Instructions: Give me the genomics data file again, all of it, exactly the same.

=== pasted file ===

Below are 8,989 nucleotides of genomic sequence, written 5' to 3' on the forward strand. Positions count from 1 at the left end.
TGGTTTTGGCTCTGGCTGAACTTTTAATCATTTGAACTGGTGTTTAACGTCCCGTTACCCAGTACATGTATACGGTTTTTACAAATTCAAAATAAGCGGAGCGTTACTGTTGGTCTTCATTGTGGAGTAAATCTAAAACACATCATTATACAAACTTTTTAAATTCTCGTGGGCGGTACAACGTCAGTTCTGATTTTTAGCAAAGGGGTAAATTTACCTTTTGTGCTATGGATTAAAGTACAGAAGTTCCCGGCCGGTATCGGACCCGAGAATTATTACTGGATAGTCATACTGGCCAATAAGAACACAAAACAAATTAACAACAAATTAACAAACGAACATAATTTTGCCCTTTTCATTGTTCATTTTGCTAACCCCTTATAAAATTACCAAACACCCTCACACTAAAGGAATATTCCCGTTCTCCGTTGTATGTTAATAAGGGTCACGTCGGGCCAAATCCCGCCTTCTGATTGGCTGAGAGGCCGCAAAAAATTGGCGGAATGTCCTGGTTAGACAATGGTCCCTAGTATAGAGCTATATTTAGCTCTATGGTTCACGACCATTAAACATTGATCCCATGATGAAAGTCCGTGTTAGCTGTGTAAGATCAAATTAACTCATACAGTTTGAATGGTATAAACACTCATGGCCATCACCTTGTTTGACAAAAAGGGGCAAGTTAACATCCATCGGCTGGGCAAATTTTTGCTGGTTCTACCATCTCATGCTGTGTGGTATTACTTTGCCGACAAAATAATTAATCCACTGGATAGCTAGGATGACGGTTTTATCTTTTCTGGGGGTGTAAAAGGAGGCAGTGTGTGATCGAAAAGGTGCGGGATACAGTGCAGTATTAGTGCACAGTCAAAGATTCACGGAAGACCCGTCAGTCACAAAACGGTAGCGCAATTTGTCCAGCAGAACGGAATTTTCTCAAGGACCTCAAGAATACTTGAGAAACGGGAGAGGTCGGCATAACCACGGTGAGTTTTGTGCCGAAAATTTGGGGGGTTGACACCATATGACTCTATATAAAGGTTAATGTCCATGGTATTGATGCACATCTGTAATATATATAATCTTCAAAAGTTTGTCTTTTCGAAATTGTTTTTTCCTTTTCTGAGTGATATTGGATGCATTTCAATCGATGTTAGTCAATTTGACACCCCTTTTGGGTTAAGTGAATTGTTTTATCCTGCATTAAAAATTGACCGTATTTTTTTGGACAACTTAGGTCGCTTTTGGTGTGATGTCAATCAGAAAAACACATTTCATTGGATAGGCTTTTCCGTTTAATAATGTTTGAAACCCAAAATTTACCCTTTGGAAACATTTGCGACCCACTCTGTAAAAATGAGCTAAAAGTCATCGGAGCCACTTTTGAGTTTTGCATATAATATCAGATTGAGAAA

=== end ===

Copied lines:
Below are 8,989 nucleotides of genomic sequence, written 5' to 3' on the forward strand. Positions count from 1 at the left end.
TGGTTTTGGCTCTGGCTGAACTTTTAATCATTTGAACTGGTGTTTAACGTCCCGTTACCCAGTACATGTATACGGTTTTTACAAATTCAAAATAAGCGGAGCGTTACTGTTGGTCTTCATTGTGGAGTAAATCTAAAACACATCATTATACAAACTTTTTAAATTCTCGTGGGCGGTACAACGTCAGTTCTGATTTTTAGCAAAGGGGTAAATTTACCTTTTGTGCTATGGATTAAAGTACAGAAGTTCCCGGCCGGTATCGGACCCGAGAATTATTACTGGATAGTCATACTGGCCAATAAGAACACAAAACAAATTAACAACAAATTAACAAACGAACATAATTTTGCCCTTTTCATTGTTCATTTTGCTAACCCCTTATAAAATTACCAAACACCCTCACACTAAAGGAATATTCCCGTTCTCCGTTGTATGTTAATAAGGGTCACGTCGGGCCAAATCCCGCCTTCTGATTGGCTGAGAGGCCGCAAAAAATTGGCGGAATGTCCTGGTTAGACAATGGTCCCTAGTATAGAGCTATATTTAGCTCTATGGTTCACGACCATTAAACATTGATCCCATGATGAAAGTCCGTGTTAGCTGTGTAAGATCAAATTAACTCATACAGTTTGAATGGTATAAACACTCATGGCCATCACCTTGTTTGACAAAAAGGGGCAAGTTAACATCCATCGGCTGGGCAAATTTTTGCTGGTTCTACCATCTCATGCTGTGTGGTATTACTTTGCCGACAAAATAATTAATCCACTGGATAGCTAGGATGACGGTTTTATCTTTTCTGGGGGTGTAAAAGGAGGCAGTGTGTGATCGAAAAGGTGCGGGATACAGTGCAGTATTAGTGCACAGTCAAAGATTCACGGAAGACCCGTCAGTCACAAAACGGTAGCGCAATTTGTCCAGCAGAACGGAATTTTCTCAAGGACCTCAAGAATACTTGAGAAACGGGAGAGGTCGGCATAACCACGGTGAGTTTTGTGCCGAAAATTTGGGGGGTTGACACCATATGACTCTATATAAAGGTTAATGTCCATGGTATTGATGCACATCTGTAATATATATAATCTTCAAAAGTTTGTCTTTTCGAAATTGTTTTTTCCTTTTCTGAGTGATATTGGATGCATTTCAATCGATGTTAGTCAATTTGACACCCCTTTTGGGTTAAGTGAATTGTTTTATCCTGCATTAAAAATTGACCGTATTTTTTTGGACAACTTAGGTCGCTTTTGGTGTGATGTCAATCAGAAAAACACATTTCATTGGATAGGCTTTTCCGTTTAATAATGTTTGAAACCCAAAATTTACCCTTTGGAAACATTTGCGACCCACTCTGTAAAAATGAGCTAAAAGTCATCGGAGCCACTTTTGAGTTTTGCATATAATATCAGATTGAGAAA